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Hawkeyes Live & Die by the Two Star

Signing Day is nearly its end for 2013 and fans are already beginning to turn their attention to the Class of 2014 and Spring Football.

Before all thoughts leave this year’s recruiting class, consider a few things; Iowa’s football program, during the Hayden Fry and Kirk Ferentz era’s, has been built upon the backs of mostly unheralded players. The number of pedigreed prospects who sign with Iowa is few and even fewer are those who see senior day. The majority of the players who perform well and over time for Iowa are the players that few high major programs were after. Players for whom their other offers were from leagues like the MAC.

I’ve written it before and I am writing it again; Iowa has to work harder and smarter than the majority of their conference peers if they are going to fare well in the Big Ten.

On a given year there will be four to six prospects in the state who are BCS conference caliber players. Some years may see a few more than that while other years will see less. The state of Iowa is at a latitude that does not offer the opportunity for spring football like they have in the southern states. Football just isn’t the religion in this region that it is in the south and its never going to be. Iowa is always going to have to go recruit in other states where it isn’t the household name or ‘the’ program players grow up following or cheering for, which means it will lose far more recruiting battles than it wins.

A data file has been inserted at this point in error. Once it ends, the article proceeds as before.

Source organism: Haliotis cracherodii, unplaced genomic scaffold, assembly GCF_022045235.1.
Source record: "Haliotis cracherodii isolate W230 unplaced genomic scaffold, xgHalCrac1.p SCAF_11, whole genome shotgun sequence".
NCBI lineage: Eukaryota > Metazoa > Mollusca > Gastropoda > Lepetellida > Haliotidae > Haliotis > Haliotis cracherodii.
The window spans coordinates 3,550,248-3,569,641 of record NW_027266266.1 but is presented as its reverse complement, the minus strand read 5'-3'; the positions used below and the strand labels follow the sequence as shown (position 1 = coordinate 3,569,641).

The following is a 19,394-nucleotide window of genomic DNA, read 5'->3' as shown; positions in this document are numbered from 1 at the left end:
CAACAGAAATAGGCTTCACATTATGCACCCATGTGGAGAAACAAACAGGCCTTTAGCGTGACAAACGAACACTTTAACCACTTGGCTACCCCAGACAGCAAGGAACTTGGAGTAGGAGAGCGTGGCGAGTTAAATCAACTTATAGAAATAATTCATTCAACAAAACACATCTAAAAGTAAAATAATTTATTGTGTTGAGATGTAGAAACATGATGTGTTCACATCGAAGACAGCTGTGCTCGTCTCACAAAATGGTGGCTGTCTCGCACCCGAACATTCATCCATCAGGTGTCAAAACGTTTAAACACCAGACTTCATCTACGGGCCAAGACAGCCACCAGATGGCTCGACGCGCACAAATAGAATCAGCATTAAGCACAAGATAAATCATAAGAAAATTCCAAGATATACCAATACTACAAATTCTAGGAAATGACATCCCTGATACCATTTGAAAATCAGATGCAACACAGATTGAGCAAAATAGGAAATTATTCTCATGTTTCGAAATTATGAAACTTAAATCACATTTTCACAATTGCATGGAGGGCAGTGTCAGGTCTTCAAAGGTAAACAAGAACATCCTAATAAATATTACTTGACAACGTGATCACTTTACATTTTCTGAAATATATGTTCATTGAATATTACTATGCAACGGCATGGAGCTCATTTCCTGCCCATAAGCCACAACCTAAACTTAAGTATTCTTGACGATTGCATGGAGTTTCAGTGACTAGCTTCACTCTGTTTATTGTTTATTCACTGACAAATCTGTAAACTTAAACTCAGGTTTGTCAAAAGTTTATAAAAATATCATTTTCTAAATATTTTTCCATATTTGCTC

It’s the diamonds in the rough, the players with the chips on their shoulders who have done well at Iowa and a collection of such over achievers which has allowed Iowa to put together some exciting and successful seasons through the years.

Along with that comes the razor thing edge between success and struggles. The Iowa program has done an outstanding job of developing off the radar talent, so good they are one of the best at it over the past decade. They’ve turned unheralded classes into Big Ten bullies.

Recruiting at Iowa is simply going to ‘trade in a range’ over the long haul and that will typically be somewhere between the 30th and 40th best class in the nation and the 6th to 8th best class in the Big Ten.

This year’s Iowa class is trending towards outlier status, as it’s going to setting somewhere in the low 50′s nationally and 9th, 10th or 11th in the Big Ten. That’s happened before and it will happen again.

It happening this year, on the heels of a 4-8 season, has fans a little more agitated than normal.

Rewind to February of 2009. Iowa was coming off a 9-4 season and finished with a great deal of momentum. Fans were optimistic about the future of the program, even though the previous three seasons saw them on the brink of despair and just four months prior some fans were calling for Kirk Ferentz’s head when Iowa got off to a 3-3 and then 5-4 start to that season. Iowa won 19 games between 2005-2007, with 2005′s 7-6 record being a big disappointment for a team that was ranked highly to begin the year and with 2007 being a year where Iowa missed a bowl game.

Iowa has won 19 games over the past three seasons, the 2010 season was enormously disappointing and the end of that three year run saw Iowa miss a bowl game this year.

But again, circle back around to what the last four games of the 2008 season did for the paradigm of the fans; it mean’t everything. Ferentz went from nearing goat status to G.O.A.T. debates in two months.

Iowa’s recruiting class for 2009? It was ranked dead last in the Big Ten, which is really the only ranking that matters because 66 percent of your games are from the Big Tend and 25 percent of your games should be scheduled wins.